iPhone Bluetooth: Device-to-device communications achieved: “Device-to-device communications achieved

Think the best news today has to do with tonight’s Battlestar Galactica/Dollhouse TV spectacular? Think again. iPhone developer Ralf Ackermann (who Ars posted about last month) has achieved a working device-to-device Bluetooth solution. He has built on work developed by Matthias Ringwald, who has put together a user space bluetooth stack.

Ackerman has built external adapters that plug into the iPhone’s connector port and has accessed the phone’s bluetooth stack in a way that could possibly even comply with the standard iPhone SDK. Yes, the connector port is off-limits to the SDK, but the stack access might be achievable if Ackerman has it right. Even so Apple would not likely allow Bluetooth stack programming to make it to App Store, and would likely close up any holes that currently permit access.

Click here to read the rest of this article

(Via Infinite Loop.)

This week in Apple: Emoji, iPhone doc access, Apple TV feedback – Ars Technica

This week in Apple: Emoji, iPhone doc access, Apple TV feedback – Ars Technica: “here are the top Apple stories of the week for you to catch up on.

Typing Genius defies Apple, introduces Emoji support: Ars Technica chatted with iPhone developer Gary Fung who is shipping a version of his App Store software that enables Emoji support. But wait, hasn’t Apple been rejecting other apps for enabling Emoji support? Exactly.

German company PearC begins selling line of Mac clones: A German company called PearC is selling a variety of configurable Mac clones. Despite the legal trouble Psystar is having with Apple, PearC believes that a German law about the enforceability of EULAs might keep it out of hot water.

7 ways to take your docs on the go with your iPhone: Apple doesn’t let iPhone owners store files on their devices, but there are plenty of third-party options for getting the job done. Ars rounds up our favorite Web services, desktop clients, and native iPhone apps that allow iPhone users to access files while away from their desks.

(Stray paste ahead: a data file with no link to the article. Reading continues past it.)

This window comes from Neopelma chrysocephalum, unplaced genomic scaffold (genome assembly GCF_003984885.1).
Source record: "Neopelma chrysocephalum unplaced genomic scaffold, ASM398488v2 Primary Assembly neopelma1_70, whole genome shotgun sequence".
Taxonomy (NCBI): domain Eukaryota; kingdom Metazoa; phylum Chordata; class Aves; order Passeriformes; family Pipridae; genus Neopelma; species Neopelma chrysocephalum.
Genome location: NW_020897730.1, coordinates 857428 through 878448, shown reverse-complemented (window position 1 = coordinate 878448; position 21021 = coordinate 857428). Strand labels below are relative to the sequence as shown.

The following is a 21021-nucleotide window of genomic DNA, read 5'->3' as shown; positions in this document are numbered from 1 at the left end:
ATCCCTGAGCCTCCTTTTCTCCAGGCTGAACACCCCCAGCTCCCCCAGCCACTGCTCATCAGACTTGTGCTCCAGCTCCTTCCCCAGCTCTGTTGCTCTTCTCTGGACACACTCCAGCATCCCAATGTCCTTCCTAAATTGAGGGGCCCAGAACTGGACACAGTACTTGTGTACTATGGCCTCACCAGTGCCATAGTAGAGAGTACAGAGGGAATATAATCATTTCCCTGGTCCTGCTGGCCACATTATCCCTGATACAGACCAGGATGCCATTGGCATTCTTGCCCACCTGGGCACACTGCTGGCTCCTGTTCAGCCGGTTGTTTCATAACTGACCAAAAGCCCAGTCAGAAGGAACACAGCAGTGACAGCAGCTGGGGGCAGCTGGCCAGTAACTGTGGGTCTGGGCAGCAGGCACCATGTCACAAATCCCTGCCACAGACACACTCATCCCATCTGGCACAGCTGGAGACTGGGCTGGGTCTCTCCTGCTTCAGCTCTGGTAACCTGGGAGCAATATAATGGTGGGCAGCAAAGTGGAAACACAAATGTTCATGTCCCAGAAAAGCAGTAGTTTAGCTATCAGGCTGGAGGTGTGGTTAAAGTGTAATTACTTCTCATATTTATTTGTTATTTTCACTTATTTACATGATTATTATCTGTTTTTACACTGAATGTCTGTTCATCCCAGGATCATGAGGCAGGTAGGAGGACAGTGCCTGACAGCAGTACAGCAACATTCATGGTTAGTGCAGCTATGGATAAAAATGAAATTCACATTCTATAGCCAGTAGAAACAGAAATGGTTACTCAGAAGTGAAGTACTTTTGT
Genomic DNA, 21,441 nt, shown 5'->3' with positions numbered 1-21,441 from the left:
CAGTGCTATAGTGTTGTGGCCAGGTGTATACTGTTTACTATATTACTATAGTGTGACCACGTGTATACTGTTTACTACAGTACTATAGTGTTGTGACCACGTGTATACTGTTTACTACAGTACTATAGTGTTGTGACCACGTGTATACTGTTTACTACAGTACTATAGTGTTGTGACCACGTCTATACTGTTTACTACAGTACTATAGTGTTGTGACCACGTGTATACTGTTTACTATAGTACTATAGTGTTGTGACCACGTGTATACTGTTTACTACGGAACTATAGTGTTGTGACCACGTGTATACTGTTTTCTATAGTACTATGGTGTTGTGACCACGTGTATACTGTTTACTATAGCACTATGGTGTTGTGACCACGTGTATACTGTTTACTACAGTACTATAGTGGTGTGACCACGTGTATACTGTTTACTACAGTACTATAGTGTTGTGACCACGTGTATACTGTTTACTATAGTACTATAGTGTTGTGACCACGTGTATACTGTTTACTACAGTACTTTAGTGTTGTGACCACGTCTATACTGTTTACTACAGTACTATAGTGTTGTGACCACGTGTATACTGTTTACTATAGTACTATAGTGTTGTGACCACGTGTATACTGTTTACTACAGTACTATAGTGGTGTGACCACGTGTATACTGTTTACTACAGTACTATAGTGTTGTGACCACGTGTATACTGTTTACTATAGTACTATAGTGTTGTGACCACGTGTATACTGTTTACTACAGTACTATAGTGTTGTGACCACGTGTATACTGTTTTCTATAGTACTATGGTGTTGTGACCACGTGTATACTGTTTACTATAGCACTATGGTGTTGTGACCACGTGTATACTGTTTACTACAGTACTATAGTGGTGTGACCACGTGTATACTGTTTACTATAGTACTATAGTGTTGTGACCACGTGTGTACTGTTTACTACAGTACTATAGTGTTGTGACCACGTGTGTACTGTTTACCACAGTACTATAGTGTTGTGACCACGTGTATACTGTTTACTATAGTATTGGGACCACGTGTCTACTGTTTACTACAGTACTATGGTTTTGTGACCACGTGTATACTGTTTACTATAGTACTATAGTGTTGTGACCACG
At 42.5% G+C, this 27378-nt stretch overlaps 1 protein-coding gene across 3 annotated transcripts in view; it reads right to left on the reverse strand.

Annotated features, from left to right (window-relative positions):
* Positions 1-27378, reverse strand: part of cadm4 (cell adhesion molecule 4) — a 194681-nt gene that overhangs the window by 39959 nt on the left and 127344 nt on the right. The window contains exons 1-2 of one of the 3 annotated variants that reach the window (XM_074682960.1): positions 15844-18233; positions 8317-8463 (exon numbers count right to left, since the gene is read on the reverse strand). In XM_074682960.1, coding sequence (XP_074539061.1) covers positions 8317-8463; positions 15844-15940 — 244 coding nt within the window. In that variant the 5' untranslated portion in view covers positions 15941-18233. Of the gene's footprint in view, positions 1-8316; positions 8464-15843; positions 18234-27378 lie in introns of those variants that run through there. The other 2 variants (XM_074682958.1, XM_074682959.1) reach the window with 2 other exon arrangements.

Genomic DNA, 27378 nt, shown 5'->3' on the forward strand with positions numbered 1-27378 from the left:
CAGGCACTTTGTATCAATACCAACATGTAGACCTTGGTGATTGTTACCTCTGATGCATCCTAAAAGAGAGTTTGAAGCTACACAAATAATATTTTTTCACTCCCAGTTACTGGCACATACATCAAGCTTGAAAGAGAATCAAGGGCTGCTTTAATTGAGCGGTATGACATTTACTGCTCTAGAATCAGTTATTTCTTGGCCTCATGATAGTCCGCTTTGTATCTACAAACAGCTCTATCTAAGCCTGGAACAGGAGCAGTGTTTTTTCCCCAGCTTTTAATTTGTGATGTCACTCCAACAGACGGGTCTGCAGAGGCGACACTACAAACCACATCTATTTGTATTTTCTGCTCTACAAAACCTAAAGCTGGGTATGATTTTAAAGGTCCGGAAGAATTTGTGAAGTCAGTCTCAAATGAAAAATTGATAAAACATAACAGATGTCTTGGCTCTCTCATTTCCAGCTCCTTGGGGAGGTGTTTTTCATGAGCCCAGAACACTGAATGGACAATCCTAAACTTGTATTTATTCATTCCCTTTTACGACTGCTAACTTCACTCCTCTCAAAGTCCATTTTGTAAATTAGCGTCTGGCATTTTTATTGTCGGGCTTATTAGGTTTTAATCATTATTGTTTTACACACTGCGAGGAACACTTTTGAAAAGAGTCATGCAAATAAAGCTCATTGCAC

McCartney says label execs holding up Beatles on iTunes: Negotiations to add The Beatles’ catalog to the iTunes Store are still in ‘gridlock,’ according to Sir Paul McCartney. He’s not giving up the details on what’s going on behind the scenes, but hints that the process is ugly.

10.6 to leave ZFS to servers, make printer drivers on demand: The next version of Mac OS X reportedly won’t have full support for ZFS in the client version, and in the interest of saving hard disk space will only install printer drivers as needed.

iPhone may not see light of day in China thanks to App Store: Talks between Apple and China Mobile have stalled yet again, this time over control of the App Store. Maybe it’s time Apple looked for a different partner in China. Like, say, China Unicom.

Apple asks Apple TV users for feedback, viewing habits: Apple wants to know how users are putting their Apple TVs to use. Are you purchasing movies or watching your own home videos? What kind of home theatre system do you have? All of this and more could help shape the future of Apple’s ‘hobby’ device.

MobileMe phishing scam making the rounds once again: If you’re a MobileMe user, you already know that you’re increasingly being targeted by phishing e-mails. Another one has gone out asking for credit card information, so be cautious with your link-clicking.

Minor OS X Dock bug could result in serious data loss: If you keep often-used documents in the Dock for easy access, an odd bug dealing with files in the Trash could result in data loss if you’re not careful.

Turn-by-turn GPS for (jailbroken) iPhones looks promising: Turn-by-turn GPS directions have come to the iPhone in the form of xGPS, a jailbreak application developed by a company named XWaves. The software doesn’t quite rival commercial solutions yet, but it could get there.

Here are a few other interesting posts from throughout the week:

A-lister Woz will soon be ‘dancing with the stars’
Google turns on Exchange for iPhone and Windows Mobile users
Apple boosts MobileMe syncing speed for Outlook on Windows
App Store Lessons: the tao of running contests”

(Via .)